If you ignore it, it will go away.
If you blame everything on the federal government, you won’t have to take any responsibility.
Those seemed to be the prevailing strategies of Georgia leaders as the recession pummeled the state’s job market. Too often, the state media bought and repackaged the pablum being served up.
So it’s good to see the AJC look closely (even if they completely leave out the last name of Rajeev Dhawan, a leading state economist) at some job loss numbers with “Jobs to return to Atlanta by 2014, report says”. The piece uses data from a report prepared for the U.S. Conference of Mayors. This is just about the number of jobs in a metro area, not the unemployment rate.
Among the conclusions:
The Atlanta-Sandy Springs-Marietta metro market, the report showed, reached its pre-recession employment peak in the third quarter of 2007, then lost 218,000 jobs, for an 8.9 percent decline. Projections are employment won’t fully recover until the fourth quarter of 2014.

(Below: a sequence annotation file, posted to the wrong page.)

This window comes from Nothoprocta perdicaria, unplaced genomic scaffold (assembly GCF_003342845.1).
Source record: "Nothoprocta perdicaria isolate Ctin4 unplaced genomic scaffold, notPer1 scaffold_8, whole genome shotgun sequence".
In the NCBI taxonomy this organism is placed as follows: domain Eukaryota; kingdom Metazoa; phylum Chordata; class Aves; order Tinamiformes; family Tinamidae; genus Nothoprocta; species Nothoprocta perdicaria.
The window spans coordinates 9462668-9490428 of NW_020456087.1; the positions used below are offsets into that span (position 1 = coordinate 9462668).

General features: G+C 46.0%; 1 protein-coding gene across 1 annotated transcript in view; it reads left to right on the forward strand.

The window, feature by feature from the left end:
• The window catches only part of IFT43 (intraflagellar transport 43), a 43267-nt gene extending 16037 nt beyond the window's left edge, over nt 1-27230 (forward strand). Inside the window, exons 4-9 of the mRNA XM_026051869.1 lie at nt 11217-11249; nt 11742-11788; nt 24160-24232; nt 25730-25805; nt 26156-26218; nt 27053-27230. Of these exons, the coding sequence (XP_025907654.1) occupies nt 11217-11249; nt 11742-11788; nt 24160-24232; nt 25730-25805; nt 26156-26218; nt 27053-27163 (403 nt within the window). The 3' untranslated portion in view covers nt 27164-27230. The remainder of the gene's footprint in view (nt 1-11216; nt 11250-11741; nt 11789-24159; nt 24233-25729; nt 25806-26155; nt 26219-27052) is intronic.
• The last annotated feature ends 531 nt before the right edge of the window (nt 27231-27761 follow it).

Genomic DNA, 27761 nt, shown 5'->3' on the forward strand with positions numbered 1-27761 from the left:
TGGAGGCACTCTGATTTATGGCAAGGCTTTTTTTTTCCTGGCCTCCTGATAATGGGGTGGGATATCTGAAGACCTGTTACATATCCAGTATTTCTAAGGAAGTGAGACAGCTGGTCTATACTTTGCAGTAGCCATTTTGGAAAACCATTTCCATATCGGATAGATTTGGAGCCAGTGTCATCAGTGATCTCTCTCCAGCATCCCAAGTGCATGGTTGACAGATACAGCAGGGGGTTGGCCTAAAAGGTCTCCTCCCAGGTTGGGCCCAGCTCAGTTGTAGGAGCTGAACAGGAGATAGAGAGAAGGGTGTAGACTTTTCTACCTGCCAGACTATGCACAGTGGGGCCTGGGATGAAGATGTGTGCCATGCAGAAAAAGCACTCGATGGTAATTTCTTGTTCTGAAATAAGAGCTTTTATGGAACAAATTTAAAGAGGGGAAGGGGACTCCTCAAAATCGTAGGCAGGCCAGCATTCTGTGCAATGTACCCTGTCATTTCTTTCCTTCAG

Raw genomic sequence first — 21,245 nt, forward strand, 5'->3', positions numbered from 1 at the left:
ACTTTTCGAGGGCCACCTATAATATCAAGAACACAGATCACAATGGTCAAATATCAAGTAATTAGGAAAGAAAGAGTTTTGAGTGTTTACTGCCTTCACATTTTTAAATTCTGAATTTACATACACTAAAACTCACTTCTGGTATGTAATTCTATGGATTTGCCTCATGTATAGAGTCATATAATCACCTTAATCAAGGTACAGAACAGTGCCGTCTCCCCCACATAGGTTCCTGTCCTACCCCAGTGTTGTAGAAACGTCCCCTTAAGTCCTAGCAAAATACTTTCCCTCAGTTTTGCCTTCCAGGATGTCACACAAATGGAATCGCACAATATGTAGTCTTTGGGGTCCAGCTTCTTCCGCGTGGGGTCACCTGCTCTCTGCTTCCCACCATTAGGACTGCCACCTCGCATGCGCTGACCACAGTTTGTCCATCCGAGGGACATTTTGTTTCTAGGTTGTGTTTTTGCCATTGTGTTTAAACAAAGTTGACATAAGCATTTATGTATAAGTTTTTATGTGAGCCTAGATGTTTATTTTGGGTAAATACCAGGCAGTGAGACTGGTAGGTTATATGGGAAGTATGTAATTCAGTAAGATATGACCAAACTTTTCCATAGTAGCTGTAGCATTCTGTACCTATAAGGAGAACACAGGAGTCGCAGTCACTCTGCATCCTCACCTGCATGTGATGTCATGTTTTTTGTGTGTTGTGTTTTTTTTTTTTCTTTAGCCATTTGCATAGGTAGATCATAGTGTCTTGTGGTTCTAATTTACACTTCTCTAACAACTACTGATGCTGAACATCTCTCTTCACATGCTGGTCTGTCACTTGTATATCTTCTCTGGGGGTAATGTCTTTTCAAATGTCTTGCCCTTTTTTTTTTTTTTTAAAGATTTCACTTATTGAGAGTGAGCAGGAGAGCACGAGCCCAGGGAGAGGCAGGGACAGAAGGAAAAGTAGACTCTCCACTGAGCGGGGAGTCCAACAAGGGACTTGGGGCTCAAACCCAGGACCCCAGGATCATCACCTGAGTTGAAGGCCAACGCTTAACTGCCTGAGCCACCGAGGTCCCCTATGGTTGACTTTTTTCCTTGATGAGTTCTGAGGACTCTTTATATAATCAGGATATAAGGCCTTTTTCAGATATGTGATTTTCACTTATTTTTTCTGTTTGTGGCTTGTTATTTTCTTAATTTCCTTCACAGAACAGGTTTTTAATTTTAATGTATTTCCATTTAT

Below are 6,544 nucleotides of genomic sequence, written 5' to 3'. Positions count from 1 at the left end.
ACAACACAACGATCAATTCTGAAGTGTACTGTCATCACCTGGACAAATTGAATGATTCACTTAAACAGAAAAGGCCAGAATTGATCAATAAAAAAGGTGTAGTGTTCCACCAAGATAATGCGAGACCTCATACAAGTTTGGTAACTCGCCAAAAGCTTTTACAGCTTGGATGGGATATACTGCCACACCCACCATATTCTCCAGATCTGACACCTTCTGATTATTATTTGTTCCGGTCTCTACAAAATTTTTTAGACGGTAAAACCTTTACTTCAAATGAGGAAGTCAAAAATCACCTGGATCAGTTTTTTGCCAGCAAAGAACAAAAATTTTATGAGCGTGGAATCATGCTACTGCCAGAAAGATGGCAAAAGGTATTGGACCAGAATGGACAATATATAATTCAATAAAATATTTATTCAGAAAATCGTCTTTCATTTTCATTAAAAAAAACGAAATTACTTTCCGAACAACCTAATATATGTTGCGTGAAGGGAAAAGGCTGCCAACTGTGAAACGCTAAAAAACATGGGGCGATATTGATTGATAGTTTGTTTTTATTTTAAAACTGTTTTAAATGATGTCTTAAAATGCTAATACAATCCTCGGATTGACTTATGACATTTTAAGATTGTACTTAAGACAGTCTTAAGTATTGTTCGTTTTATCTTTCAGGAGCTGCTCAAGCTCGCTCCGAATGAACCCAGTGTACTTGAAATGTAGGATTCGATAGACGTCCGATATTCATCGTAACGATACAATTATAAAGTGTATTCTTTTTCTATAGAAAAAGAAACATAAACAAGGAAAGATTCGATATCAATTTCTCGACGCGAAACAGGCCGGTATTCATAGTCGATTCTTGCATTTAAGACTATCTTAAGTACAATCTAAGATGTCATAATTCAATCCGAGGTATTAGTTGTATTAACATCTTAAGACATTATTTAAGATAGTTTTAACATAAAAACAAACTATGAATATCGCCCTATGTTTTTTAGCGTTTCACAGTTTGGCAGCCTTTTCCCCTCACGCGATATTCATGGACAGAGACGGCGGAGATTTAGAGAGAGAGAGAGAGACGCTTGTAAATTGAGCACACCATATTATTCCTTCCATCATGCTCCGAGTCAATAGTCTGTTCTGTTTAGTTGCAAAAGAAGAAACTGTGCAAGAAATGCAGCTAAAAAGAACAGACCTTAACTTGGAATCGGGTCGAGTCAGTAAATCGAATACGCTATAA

Atlanta’s decline was more severe than all but a handful of the biggest cities: Phoenix, Las Vegas, Los Angeles, Detroit and Miami. On average, metro areas nationwide experienced a 6.2 percent employment decline since the pre-recession peak, with recovery projected by the second quarter of 2014.
Some points of comparison:
â— Pittsburgh: Lost 3.3 percent of its jobs during the recession; expected to rebound early next year.
â— Houston: Lost 4.1 percent of its jobs; should recover by the end of this year.
â— Washington: Lost 2.5 percent of its jobs; could recover as early as the third quarter of this year.
â— Metro Atlanta: Lost 8.9 percent of its jobs; wonâ€™t fully recover until the end of 2014 â€“ at the earliest.
The Savannah metro area hit its pre-recession peak of employment in the second quarter of 2007, and — according to the piece — is not expected to reach that peak again until the first quarter of 2016.
I’ll have more to say about this in an upcoming post or column.